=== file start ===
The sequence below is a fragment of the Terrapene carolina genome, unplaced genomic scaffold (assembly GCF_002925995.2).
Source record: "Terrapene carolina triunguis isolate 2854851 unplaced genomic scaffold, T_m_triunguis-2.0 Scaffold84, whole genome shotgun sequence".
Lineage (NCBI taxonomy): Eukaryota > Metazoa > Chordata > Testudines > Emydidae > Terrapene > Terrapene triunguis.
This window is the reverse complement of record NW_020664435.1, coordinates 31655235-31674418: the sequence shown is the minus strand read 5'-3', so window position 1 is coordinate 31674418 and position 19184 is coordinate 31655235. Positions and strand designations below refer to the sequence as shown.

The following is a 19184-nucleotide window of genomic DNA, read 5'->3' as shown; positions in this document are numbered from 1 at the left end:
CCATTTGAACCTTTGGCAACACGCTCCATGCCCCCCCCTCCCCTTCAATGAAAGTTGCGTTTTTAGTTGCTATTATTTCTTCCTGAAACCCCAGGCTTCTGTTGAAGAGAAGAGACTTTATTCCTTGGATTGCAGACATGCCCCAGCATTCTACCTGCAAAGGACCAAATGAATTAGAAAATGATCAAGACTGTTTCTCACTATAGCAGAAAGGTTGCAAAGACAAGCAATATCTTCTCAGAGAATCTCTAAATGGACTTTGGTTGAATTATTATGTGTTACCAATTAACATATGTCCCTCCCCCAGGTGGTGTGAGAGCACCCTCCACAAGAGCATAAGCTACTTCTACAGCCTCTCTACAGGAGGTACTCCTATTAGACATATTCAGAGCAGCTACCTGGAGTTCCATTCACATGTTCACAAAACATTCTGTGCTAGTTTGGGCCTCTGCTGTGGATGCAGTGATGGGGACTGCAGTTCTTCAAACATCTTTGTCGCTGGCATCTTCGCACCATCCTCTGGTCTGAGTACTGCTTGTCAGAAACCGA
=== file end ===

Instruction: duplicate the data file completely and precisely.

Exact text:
The sequence below is a fragment of the Terrapene carolina genome, unplaced genomic scaffold (assembly GCF_002925995.2).
Source record: "Terrapene carolina triunguis isolate 2854851 unplaced genomic scaffold, T_m_triunguis-2.0 Scaffold84, whole genome shotgun sequence".
Lineage (NCBI taxonomy): Eukaryota > Metazoa > Chordata > Testudines > Emydidae > Terrapene > Terrapene triunguis.
This window is the reverse complement of record NW_020664435.1, coordinates 31655235-31674418: the sequence shown is the minus strand read 5'-3', so window position 1 is coordinate 31674418 and position 19184 is coordinate 31655235. Positions and strand designations below refer to the sequence as shown.

The following is a 19184-nucleotide window of genomic DNA, read 5'->3' as shown; positions in this document are numbered from 1 at the left end:
CCATTTGAACCTTTGGCAACACGCTCCATGCCCCCCCCTCCCCTTCAATGAAAGTTGCGTTTTTAGTTGCTATTATTTCTTCCTGAAACCCCAGGCTTCTGTTGAAGAGAAGAGACTTTATTCCTTGGATTGCAGACATGCCCCAGCATTCTACCTGCAAAGGACCAAATGAATTAGAAAATGATCAAGACTGTTTCTCACTATAGCAGAAAGGTTGCAAAGACAAGCAATATCTTCTCAGAGAATCTCTAAATGGACTTTGGTTGAATTATTATGTGTTACCAATTAACATATGTCCCTCCCCCAGGTGGTGTGAGAGCACCCTCCACAAGAGCATAAGCTACTTCTACAGCCTCTCTACAGGAGGTACTCCTATTAGACATATTCAGAGCAGCTACCTGGAGTTCCATTCACATGTTCACAAAACATTCTGTGCTAGTTTGGGCCTCTGCTGTGGATGCAGTGATGGGGACTGCAGTTCTTCAAACATCTTTGTCGCTGGCATCTTCGCACCATCCTCTGGTCTGAGTACTGCTTGTCAGAAACCGA